If you checked out my post about 2014's luckiest hitters, then you know how this will go. We'll take a look at a couple tables listing the starting pitchers in 2014 that had the lowest BABIPs against, along with two other pitcher luck indicators: strand rate and HR/FB%. Then, I'll give you some judgments about which pitchers are headed straight to Regression City next year and which pitchers have shown skill for beating the odds every year and are not just flukes. Let's jump right into the tables!
First up, the master table showing the low BABIP guys (among qualified starting pitchers only). Everyone with a BABIP against less than .296 had a BABIP against below league average. If a pitcher also had a strand rate (LOB%) higher than league average (72.5%) or a HR/FB% below average (9.8%), that stat is highlighted red. Three red marks (BABIP, LOB%, HR/FB%) can be an indicator of looming regression next year. This table is sorted by BABIP from lowest to highest, but includes all qualified starters.
Before we dive into the luckiest pitchers, I want to stop here and look at some of the guys with two strikes (two red numbers in the table above. These guys got somewhat lucky this year and could regress. I'm going to pick on just a few that I think are due for regression: Johnny Cueto, Shelby Miller, R.A. Dickey, Alfredo Simon, Josh Collmenter, Matt Garza, Jason Hammel, Bud Norris, Scott Kazmir, Kyle Gibson, Jarrod Cosart, Jeremy Guthrie, Ryan Vogelsong, and Jason Vargas. Okay, you got me, that was way more than a few. Why did I choose this motley crew of guys?
Well, for starters, most of these guys don't have good "stuff." They don't have overpowering fastballs or elite breaking balls and don't have high strikeout numbers. So, in order to put up average or better results, they rely on luck, batted ball suppression and low walk totals. One of those three things is not a skill. Cueto and Miller have good "stuff" in some regards, but both had extremely low BABIPs (top 3) combined with well above average strand rates. It is highly unlikely that this was due to skill, so I am considering most of it luck. The other guys are just pitchers that rely heavily on their defense and pitching to contact for the most part and are going to be very volatile as a result. Thus, I expect regression from all of these guys next season.
I won't say anything here about the guys with only one strike because there isn't enough there to call them lucky. I also left out guys that are great strikeout and/or control guys that are just so talented that they can keep BABIPs down and LOB% up like Jeff Samardzija, Felix Hernandez, Hisashi Iwakuma, Tyson Ross, and Jon Lester. Doug Fister gets a pass because he has a history of outpitching his luck metrics, similar to Matt Cain in 2010-2012.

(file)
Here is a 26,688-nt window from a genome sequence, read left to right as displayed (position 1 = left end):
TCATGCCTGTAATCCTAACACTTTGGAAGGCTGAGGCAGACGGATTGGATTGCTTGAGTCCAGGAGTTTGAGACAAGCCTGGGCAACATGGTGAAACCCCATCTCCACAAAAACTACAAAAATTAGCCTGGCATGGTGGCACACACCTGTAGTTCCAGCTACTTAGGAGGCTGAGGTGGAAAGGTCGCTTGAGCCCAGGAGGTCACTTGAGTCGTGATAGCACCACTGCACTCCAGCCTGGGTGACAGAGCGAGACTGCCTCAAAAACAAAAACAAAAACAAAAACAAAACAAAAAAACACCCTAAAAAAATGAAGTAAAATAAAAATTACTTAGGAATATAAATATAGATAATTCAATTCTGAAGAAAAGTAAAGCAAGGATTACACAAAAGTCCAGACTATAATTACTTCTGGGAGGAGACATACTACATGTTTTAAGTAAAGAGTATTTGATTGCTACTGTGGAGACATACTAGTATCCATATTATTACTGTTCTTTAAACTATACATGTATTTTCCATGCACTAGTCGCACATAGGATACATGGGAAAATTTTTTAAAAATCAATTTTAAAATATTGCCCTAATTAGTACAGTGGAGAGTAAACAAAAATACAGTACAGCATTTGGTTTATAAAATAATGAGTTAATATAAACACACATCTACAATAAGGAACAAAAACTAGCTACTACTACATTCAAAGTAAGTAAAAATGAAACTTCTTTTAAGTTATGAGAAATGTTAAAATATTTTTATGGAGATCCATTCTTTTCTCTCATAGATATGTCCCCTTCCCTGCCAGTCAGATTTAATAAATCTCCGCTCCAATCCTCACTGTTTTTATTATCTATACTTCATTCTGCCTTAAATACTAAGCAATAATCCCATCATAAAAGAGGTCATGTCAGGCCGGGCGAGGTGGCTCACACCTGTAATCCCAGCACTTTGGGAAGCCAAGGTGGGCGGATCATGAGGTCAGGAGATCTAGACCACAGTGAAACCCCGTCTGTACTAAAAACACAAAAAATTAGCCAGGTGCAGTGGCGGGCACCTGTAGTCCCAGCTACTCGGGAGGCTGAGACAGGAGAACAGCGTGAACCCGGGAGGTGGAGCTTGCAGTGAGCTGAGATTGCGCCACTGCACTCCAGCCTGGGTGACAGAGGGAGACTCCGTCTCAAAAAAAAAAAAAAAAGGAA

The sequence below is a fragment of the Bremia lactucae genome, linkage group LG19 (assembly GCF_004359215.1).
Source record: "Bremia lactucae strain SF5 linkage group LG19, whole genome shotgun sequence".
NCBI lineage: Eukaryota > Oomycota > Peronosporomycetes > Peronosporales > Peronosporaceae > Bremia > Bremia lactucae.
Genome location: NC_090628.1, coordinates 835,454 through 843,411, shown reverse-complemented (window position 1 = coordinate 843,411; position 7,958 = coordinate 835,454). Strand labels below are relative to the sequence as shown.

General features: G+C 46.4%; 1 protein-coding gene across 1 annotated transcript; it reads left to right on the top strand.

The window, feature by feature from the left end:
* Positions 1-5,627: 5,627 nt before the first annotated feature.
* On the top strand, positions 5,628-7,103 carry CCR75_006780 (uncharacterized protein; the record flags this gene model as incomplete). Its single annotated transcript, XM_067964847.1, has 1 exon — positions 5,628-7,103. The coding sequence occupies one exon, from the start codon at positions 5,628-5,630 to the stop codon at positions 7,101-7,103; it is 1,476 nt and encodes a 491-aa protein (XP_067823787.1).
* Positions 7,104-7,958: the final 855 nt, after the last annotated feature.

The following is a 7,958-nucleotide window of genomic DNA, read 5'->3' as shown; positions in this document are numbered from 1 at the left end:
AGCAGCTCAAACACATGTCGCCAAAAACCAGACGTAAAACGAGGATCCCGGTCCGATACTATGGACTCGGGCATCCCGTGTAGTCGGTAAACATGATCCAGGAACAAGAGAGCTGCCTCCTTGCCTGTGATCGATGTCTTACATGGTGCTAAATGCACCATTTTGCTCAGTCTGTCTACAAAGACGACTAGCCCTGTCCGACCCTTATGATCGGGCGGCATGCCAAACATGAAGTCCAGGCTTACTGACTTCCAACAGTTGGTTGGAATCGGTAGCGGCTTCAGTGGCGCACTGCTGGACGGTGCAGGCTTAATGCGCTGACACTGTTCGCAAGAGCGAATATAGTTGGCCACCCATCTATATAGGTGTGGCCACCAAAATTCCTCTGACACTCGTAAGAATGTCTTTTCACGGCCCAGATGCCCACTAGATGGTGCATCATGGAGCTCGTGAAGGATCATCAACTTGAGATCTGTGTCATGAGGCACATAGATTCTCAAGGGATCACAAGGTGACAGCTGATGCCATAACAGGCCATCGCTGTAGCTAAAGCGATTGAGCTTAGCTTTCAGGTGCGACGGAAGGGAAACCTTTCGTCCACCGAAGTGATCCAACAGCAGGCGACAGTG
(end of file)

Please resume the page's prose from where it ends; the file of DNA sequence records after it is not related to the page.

Now, onto the three strikes guys. I gave them their own table for clarity, so I can add some more details about their season, and also so I can say: Ladies and Gentlemen, put your hands together for the luckiest pitchers of 2014!
Ok, so perhaps they weren't all lucky. Those guys named Kershaw and Sale may have some talent. Seriously though, this list is a mix of very talented pitchers (e.g. Kershaw, Sale), guys having sustainable breakout years (e.g. Keuchel, Richards), and guys that relied heavily on luck. Generally speaking, pitchers with high groundball rates, high K-rates, and low walk rates are talented and should continue to put up great results. So, if I arbitrarily choose a K-rate of 8 K/9, a walk rate of 3 BB/9, and a grounder rate of 50% as my cut-off points for determining which pitchers are actually good and assign a point to each pitcher for each of those three things that are above my thresholds, I get the following table:
I think we can all agree that the green highlighted pitchers are good and did not get lucky this year. Adam Wainwright just missed the grounder cutoff at 46% and has an elite walk rate, so even though his skills are in decline and I believe he is a health risk (he is reaching the time when most Tommy John pitchers need a second surgery), he is still an elite pitcher skills-wise. Jered Weaver has always had bad peripherals with good results, so this is not new territory for him. However, that 86-mph fastball is not getting any faster and I do expect his decline to continue and am staying away because I don't like the risk of a blow-up.
Next up are a couple of young hurlers with good stuff that had somewhat lucky years. I believe in the skills of Julio Teheran and Yordano Ventura and fully expect them to be good again next year, despite how lucky they were this year. The rest of the list I am officially declaring very lucky and you should expect regression from all of them next season. Some of this batch are young and still developing like Tanner Roark, Sonny Gray, and Jake Odorizzi and could advance their skills enough to offset some of the regression in batted balls. Most of the rest are experienced veterans that are ripe for falling back to the land of poor pitching: Chris Tillman, Kyle Lohse, Jake Peavy, Lance Lynn, and finally, "Big Game" James Shields. I am all too eager to stay far away from Shields next year. His great changeup is now mediocre (by swinging strike rates) and his fastball isn't special anymore either. That really limits what he can do. Maybe if he ends up in Oakland or another great pitcher's park he can revive his career some, but he comes with lots of risk.
Here is the final table of the "three strikes" pitchers, complete with my "Luck or Skill?" determination. Keep in mind that just because a pitcher was lucky does not mean he will fall apart in 2015. It just means that I believe that he will not perform as well in 2015 as he did in 2014 and your keeper choice, draft pick, or auction price should be adjusted accordingly. As always, Tschus!